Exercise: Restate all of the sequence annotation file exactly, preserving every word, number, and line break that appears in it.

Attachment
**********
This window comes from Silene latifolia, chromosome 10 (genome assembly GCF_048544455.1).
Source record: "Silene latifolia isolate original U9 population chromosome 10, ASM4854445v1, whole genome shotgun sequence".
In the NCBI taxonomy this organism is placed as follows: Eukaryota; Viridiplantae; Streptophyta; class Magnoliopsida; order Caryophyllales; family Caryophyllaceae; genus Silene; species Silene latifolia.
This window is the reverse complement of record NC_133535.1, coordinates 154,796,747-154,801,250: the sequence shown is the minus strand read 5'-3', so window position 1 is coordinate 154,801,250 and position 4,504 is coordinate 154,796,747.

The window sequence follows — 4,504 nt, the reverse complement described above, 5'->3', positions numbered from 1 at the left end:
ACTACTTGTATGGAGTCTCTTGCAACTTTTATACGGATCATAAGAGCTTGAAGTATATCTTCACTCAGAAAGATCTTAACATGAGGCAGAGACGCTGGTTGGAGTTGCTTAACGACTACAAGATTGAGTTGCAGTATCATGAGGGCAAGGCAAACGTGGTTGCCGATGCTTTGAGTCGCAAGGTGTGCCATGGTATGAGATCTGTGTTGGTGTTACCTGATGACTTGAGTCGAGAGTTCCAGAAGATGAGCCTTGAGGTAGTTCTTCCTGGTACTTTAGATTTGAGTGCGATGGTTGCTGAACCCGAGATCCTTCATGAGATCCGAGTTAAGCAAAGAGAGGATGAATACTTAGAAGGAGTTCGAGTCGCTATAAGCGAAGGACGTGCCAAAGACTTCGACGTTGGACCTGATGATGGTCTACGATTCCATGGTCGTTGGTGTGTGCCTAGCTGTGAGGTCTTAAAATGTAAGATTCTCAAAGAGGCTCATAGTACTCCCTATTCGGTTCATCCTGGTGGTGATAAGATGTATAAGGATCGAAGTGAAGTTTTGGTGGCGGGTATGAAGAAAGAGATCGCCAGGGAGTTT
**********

This window comes from Silene latifolia, chromosome 10 (genome assembly GCF_048544455.1).
Source record: "Silene latifolia isolate original U9 population chromosome 10, ASM4854445v1, whole genome shotgun sequence".
In the NCBI taxonomy this organism is placed as follows: Eukaryota; Viridiplantae; Streptophyta; class Magnoliopsida; order Caryophyllales; family Caryophyllaceae; genus Silene; species Silene latifolia.
This window is the reverse complement of record NC_133535.1, coordinates 154,796,747-154,801,250: the sequence shown is the minus strand read 5'-3', so window position 1 is coordinate 154,801,250 and position 4,504 is coordinate 154,796,747.

The window sequence follows — 4,504 nt, the reverse complement described above, 5'->3', positions numbered from 1 at the left end:
ACTACTTGTATGGAGTCTCTTGCAACTTTTATACGGATCATAAGAGCTTGAAGTATATCTTCACTCAGAAAGATCTTAACATGAGGCAGAGACGCTGGTTGGAGTTGCTTAACGACTACAAGATTGAGTTGCAGTATCATGAGGGCAAGGCAAACGTGGTTGCCGATGCTTTGAGTCGCAAGGTGTGCCATGGTATGAGATCTGTGTTGGTGTTACCTGATGACTTGAGTCGAGAGTTCCAGAAGATGAGCCTTGAGGTAGTTCTTCCTGGTACTTTAGATTTGAGTGCGATGGTTGCTGAACCCGAGATCCTTCATGAGATCCGAGTTAAGCAAAGAGAGGATGAATACTTAGAAGGAGTTCGAGTCGCTATAAGCGAAGGACGTGCCAAAGACTTCGACGTTGGACCTGATGATGGTCTACGATTCCATGGTCGTTGGTGTGTGCCTAGCTGTGAGGTCTTAAAATGTAAGATTCTCAAAGAGGCTCATAGTACTCCCTATTCGGTTCATCCTGGTGGTGATAAGATGTATAAGGATCGAAGTGAAGTTTTGGTGGCGGGTATGAAGAAAGAGATCGCCAGGGAGTTT